I was asked by our college librarian if I could design and build an original stand she could use to display large rare books on. Once she provided overall dimensions for the stand I set about sketching out a few alternative ideas.
Initially I wanted to use Northern Hard Ash, but after finding a couple rough Ash boards in the college wood storeroom and planing them flat and clean I discovered they were riddled with bug tracks. My local source for hardwoods would also not sell any Ash for the same reason.
While I don't usually care for white oak thanks to its busy face grain and color, I bought 26 board feet of it for this project. I ripped it into 1" wide strips and turned them 90 degrees to glue them into quarter grain panels for most of the stand parts. After the glue dried I scraped one side flat before running them through the planer. The resulting planks look beautiful showing medullary rays and far more interesting color variation than the original face grain ever did. The Probotix.com CNCs I oversee in the college shop were used to cut the edge and joinery details needed to create the parts and assemble the stand.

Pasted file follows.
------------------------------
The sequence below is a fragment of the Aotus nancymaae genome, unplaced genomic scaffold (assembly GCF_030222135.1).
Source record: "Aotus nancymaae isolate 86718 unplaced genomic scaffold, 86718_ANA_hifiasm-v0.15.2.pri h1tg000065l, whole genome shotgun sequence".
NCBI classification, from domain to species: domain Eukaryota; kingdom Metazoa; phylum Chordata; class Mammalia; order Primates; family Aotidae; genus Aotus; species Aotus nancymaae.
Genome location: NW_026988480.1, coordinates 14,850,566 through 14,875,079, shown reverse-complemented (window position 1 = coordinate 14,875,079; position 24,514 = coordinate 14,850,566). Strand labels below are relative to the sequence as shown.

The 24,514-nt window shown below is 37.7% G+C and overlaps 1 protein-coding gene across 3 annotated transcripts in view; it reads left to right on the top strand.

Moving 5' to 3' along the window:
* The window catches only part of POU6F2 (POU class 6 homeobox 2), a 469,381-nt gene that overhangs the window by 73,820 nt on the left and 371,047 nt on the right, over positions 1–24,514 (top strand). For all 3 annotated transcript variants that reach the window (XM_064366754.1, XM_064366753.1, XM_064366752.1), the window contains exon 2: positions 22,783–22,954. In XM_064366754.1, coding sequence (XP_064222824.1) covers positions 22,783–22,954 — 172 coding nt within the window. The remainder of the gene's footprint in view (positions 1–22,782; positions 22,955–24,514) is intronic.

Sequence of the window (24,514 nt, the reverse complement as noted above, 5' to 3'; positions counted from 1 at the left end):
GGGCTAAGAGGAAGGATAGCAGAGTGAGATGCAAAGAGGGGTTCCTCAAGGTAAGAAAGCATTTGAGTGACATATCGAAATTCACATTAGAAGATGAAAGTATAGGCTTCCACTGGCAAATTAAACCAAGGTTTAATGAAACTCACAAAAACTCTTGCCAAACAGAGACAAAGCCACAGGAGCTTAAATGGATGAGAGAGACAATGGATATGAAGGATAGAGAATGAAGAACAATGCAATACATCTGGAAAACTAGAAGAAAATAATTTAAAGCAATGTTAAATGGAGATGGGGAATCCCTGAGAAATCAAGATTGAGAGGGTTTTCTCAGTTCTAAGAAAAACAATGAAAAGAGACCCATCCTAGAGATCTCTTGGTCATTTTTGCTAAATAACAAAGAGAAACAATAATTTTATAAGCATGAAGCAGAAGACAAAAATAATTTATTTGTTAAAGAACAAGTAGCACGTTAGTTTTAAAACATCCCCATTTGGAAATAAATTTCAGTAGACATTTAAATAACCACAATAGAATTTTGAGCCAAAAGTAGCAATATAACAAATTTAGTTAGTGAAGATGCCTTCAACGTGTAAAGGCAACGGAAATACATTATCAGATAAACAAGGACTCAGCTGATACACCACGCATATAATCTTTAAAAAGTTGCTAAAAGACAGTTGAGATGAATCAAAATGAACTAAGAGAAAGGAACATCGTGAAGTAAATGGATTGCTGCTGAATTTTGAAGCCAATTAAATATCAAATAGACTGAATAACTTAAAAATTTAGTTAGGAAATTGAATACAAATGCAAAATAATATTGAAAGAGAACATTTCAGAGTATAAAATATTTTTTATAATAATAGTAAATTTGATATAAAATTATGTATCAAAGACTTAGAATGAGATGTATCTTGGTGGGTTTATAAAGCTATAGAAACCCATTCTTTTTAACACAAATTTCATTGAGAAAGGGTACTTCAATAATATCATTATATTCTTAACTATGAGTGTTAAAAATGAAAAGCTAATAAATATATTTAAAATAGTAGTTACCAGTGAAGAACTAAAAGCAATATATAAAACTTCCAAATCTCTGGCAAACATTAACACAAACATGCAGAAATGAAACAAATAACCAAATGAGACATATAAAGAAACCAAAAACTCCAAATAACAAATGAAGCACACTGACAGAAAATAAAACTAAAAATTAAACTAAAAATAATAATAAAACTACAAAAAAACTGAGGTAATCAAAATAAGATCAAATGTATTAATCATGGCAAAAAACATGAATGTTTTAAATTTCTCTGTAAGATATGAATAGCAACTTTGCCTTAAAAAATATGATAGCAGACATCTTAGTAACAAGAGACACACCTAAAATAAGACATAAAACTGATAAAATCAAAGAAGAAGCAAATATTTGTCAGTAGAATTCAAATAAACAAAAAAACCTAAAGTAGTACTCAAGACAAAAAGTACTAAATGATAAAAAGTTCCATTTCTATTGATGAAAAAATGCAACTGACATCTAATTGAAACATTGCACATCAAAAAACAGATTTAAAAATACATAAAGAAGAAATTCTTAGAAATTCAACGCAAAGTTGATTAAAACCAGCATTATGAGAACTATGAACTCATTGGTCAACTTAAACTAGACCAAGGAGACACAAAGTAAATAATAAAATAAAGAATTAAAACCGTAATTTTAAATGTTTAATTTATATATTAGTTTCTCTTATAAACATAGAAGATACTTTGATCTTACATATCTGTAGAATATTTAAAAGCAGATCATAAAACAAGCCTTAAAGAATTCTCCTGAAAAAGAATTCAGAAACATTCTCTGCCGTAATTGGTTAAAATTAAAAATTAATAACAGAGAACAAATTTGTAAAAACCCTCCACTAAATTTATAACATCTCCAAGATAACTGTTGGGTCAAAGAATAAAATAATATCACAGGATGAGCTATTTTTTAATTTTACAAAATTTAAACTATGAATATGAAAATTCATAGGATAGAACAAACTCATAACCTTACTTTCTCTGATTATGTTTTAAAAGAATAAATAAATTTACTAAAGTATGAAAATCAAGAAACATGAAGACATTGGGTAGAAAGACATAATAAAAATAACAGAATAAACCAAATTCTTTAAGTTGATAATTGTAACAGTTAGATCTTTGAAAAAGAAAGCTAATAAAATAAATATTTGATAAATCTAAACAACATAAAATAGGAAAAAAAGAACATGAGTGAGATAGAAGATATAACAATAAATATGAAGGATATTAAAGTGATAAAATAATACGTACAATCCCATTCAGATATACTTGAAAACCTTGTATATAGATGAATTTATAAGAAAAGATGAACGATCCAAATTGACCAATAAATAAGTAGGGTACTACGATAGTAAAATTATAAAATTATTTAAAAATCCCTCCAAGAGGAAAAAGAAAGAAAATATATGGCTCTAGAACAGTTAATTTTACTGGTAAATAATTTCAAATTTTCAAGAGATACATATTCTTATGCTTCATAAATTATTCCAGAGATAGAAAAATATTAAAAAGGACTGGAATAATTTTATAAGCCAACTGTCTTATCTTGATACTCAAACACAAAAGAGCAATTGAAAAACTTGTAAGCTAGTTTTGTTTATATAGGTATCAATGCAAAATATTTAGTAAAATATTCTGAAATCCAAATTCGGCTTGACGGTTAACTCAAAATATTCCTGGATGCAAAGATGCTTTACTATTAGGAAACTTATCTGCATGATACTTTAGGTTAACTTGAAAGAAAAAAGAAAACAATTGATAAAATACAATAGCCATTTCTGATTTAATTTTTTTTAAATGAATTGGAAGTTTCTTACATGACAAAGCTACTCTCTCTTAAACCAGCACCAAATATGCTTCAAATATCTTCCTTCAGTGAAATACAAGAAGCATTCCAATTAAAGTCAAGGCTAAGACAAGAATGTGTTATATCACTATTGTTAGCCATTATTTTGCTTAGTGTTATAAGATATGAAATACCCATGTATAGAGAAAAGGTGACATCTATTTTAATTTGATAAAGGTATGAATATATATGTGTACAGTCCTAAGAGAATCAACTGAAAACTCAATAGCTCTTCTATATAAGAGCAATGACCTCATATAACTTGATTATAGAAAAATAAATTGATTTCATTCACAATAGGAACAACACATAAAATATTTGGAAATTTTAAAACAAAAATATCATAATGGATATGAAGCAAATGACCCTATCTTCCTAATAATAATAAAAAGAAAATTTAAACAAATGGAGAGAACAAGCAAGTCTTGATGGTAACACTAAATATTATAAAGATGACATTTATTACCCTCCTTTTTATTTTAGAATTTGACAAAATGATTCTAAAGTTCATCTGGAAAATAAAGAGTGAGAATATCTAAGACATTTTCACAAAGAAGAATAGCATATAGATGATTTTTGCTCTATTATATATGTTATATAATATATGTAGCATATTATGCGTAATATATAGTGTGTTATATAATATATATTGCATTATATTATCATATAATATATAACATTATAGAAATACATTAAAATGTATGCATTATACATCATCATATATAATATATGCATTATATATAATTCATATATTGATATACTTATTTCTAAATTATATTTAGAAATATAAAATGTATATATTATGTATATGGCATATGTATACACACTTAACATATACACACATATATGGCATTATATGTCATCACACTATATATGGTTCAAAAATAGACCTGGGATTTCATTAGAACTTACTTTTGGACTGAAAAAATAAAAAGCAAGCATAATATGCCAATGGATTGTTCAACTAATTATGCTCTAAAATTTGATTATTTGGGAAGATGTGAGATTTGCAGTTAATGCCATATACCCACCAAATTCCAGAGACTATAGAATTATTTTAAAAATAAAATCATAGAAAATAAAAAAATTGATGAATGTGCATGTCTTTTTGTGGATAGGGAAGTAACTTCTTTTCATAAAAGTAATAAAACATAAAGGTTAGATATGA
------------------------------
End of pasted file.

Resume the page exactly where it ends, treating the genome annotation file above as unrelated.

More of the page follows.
The top of this stand is 25" deep by 45" wide. Most parts are made from layered quarter sawn white oak. It is held up by two 3" x 2" posts connected with 4 bowtie tenons through-cut in their top end grain. The tenons are slim waisted which increases the contact area between mortise and tenon, and also resists racking of the joint which can lead to loosening.
As this is a stand for books I added a couple of famous quotes about books/reading on the visible faces of the two stretchers.The librarian also requested that the stand would have a shelf to keep a box of cotton gloves on.
Rear view. Shelf to hold boxes of cotton gloves.
I could find no better words than these about the value of reading.
You can see the varied grain patterns in the top.
The design is a result of my pursuit for simplicity in structure.
The 2 columns of 4 bowtie tenons are endgrain of the posts peeking through the top.
Photos were taken in the finish room of the fabrication lab where I teach. They were taken right before I delivered the stand to the college library.